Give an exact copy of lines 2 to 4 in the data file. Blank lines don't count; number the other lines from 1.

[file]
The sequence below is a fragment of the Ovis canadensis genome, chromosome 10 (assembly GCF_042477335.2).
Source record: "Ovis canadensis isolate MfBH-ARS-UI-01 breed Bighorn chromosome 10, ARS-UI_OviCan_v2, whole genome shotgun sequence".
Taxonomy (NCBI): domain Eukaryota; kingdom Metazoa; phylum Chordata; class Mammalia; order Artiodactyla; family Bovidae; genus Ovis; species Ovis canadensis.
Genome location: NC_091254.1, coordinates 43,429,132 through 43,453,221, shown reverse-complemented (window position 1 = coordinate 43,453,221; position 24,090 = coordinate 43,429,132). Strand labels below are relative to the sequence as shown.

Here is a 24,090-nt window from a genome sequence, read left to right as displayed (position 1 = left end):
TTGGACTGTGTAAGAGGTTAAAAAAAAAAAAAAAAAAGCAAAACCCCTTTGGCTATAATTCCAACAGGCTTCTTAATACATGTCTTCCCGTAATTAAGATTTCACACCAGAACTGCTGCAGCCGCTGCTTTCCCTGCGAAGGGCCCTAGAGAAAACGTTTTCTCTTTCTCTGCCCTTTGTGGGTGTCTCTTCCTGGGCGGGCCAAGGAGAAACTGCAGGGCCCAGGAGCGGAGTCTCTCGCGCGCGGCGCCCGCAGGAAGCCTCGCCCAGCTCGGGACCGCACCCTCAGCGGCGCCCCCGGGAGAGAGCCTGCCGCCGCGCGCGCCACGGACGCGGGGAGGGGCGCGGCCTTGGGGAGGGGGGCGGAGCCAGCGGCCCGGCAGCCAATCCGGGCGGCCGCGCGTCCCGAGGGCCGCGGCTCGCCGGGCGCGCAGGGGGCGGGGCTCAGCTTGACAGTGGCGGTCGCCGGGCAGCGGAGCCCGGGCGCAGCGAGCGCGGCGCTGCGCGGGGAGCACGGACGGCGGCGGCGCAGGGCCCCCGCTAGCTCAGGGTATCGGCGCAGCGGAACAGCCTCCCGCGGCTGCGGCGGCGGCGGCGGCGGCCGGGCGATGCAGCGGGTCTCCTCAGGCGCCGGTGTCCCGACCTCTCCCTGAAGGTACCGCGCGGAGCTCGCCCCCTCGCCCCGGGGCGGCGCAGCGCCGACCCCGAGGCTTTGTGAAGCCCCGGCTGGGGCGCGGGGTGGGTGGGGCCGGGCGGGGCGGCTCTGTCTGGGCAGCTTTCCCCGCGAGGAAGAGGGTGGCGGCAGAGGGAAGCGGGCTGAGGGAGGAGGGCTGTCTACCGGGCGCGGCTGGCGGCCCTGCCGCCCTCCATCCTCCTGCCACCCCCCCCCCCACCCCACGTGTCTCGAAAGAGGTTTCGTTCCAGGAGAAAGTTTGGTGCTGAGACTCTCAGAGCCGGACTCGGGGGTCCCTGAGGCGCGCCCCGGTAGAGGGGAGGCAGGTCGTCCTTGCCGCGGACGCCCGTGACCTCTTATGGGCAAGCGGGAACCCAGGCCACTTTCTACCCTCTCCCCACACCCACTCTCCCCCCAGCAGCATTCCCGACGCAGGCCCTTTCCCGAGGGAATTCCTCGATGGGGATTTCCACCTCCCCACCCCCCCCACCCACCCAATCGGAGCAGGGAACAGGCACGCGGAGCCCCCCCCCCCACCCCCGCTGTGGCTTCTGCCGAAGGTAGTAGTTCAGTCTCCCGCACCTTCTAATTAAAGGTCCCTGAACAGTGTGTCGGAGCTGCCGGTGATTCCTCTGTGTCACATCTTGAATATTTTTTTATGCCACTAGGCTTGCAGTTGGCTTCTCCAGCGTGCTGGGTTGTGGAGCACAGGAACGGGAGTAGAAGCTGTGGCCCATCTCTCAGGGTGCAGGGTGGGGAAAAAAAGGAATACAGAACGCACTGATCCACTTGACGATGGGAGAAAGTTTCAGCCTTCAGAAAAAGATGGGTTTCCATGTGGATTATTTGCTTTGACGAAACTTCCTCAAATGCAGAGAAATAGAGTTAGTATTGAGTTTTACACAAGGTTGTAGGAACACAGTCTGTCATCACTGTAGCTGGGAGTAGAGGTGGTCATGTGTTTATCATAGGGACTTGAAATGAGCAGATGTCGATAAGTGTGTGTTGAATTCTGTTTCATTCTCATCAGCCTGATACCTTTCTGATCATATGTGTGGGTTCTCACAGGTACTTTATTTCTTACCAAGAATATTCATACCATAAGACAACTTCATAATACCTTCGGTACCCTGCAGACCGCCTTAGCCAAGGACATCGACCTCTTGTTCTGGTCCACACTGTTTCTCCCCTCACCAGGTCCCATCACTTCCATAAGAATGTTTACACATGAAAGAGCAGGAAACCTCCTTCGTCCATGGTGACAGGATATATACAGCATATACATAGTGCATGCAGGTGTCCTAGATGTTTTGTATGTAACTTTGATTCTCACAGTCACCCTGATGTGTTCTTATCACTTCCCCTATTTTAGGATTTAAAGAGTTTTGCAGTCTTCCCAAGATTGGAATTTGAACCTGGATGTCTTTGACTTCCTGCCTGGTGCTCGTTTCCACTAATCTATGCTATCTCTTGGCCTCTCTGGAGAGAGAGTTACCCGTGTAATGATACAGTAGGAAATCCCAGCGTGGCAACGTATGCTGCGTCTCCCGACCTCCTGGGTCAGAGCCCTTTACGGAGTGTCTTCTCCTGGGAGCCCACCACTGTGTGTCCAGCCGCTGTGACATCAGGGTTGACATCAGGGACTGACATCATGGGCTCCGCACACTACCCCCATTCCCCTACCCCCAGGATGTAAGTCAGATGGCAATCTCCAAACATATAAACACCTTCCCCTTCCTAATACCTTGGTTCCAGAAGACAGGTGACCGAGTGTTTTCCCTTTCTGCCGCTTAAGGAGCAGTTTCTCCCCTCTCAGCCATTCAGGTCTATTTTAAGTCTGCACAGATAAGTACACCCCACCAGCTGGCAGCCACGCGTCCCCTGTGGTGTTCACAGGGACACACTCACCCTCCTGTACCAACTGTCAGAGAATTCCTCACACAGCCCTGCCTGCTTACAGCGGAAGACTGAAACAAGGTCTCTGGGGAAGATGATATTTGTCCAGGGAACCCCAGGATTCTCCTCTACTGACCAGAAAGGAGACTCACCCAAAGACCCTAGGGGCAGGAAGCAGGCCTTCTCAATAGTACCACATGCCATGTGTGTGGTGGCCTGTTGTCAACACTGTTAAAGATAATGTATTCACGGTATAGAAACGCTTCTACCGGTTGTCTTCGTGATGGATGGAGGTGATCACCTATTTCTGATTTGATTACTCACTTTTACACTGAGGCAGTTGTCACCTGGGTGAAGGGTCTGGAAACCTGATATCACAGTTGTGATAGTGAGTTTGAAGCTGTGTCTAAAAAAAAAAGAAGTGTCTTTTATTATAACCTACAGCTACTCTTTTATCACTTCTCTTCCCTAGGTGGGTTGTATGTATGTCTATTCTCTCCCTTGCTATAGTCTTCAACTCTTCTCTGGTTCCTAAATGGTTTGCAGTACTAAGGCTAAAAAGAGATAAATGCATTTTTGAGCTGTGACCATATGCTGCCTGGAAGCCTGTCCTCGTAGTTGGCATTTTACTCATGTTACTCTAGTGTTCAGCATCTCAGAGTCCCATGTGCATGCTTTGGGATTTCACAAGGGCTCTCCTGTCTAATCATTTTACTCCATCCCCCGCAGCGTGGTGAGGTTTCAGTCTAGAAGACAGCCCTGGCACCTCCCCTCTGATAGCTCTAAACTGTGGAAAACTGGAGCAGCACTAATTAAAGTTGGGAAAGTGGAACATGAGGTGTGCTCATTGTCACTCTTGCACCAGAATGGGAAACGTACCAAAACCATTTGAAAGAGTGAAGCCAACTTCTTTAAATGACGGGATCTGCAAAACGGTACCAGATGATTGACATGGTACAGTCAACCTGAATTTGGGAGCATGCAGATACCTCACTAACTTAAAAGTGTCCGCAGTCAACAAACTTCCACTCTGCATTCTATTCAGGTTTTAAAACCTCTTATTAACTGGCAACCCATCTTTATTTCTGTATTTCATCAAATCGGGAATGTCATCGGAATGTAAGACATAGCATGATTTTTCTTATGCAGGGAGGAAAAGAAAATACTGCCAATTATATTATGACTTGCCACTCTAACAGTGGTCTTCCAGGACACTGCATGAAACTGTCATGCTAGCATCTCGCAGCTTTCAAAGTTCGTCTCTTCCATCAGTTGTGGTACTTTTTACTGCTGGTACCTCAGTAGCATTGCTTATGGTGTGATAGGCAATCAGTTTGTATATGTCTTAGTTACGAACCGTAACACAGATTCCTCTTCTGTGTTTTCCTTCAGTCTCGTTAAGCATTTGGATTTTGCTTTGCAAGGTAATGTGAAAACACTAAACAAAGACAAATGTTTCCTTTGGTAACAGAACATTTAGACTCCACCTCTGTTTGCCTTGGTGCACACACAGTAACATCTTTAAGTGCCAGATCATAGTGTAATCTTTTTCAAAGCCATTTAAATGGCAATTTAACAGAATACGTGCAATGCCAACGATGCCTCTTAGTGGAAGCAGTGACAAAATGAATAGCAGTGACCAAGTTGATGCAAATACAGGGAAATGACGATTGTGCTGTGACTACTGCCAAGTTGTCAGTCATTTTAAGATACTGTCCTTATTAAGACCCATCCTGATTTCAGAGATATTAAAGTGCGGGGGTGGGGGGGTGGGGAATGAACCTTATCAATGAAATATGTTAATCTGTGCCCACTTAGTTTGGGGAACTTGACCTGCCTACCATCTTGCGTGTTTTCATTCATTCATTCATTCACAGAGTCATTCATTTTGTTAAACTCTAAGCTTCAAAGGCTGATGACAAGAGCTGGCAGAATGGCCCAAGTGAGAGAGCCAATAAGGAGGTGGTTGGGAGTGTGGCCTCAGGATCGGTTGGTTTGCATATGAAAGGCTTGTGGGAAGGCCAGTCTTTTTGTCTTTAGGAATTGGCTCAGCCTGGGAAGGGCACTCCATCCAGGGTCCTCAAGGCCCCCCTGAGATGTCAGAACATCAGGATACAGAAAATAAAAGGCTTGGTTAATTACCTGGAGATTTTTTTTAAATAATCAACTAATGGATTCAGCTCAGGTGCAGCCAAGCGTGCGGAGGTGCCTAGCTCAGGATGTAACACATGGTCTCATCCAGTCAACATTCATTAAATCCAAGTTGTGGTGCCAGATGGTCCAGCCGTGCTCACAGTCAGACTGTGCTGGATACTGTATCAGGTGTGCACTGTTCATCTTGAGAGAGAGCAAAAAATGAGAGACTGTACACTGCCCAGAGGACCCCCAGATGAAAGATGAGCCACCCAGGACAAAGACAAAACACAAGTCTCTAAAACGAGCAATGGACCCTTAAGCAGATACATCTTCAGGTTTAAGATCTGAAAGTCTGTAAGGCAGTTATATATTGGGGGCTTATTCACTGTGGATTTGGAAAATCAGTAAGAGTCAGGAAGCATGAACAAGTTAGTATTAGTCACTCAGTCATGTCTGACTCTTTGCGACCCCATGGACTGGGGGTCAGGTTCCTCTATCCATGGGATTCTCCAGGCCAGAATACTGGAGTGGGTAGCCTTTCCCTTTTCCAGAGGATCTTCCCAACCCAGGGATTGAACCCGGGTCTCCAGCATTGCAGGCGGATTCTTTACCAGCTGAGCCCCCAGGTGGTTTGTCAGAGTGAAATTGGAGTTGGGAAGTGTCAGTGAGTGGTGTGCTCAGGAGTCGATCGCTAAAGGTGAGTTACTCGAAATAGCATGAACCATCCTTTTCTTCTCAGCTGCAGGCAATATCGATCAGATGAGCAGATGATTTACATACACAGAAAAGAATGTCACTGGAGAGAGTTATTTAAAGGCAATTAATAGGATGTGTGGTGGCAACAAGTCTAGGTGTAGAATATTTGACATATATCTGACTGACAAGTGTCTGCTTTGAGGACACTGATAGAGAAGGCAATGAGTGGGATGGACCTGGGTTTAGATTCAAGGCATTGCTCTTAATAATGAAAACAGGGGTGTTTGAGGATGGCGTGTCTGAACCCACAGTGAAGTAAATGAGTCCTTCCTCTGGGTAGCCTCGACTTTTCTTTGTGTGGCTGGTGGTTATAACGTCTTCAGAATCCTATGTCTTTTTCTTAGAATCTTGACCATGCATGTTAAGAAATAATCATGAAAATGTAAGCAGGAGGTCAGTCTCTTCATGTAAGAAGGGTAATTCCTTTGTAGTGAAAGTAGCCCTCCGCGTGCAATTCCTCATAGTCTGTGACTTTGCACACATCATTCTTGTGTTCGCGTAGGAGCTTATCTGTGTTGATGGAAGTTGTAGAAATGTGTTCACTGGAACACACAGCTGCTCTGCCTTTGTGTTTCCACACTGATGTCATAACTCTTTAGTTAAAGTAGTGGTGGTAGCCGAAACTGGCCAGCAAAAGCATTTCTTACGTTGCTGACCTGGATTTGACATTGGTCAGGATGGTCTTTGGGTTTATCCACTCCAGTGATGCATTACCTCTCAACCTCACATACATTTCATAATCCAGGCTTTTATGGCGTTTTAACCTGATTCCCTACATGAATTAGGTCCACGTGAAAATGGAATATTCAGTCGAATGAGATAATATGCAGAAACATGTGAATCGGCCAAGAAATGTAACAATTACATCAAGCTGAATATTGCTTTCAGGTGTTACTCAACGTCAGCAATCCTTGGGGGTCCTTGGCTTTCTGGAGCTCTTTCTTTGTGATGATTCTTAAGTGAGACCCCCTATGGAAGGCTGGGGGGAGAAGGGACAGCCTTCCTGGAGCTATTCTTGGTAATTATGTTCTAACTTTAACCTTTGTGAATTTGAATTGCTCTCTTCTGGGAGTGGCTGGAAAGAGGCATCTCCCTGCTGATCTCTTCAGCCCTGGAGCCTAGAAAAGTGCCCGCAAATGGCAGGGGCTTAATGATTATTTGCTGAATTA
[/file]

Source record: "Ovis canadensis isolate MfBH-ARS-UI-01 breed Bighorn chromosome 10, ARS-UI_OviCan_v2, whole genome shotgun sequence".
Taxonomy (NCBI): domain Eukaryota; kingdom Metazoa; phylum Chordata; class Mammalia; order Artiodactyla; family Bovidae; genus Ovis; species Ovis canadensis.
Genome location: NC_091254.1, coordinates 43,429,132 through 43,453,221, shown reverse-complemented (window position 1 = coordinate 43,453,221; position 24,090 = coordinate 43,429,132). Strand labels below are relative to the sequence as shown.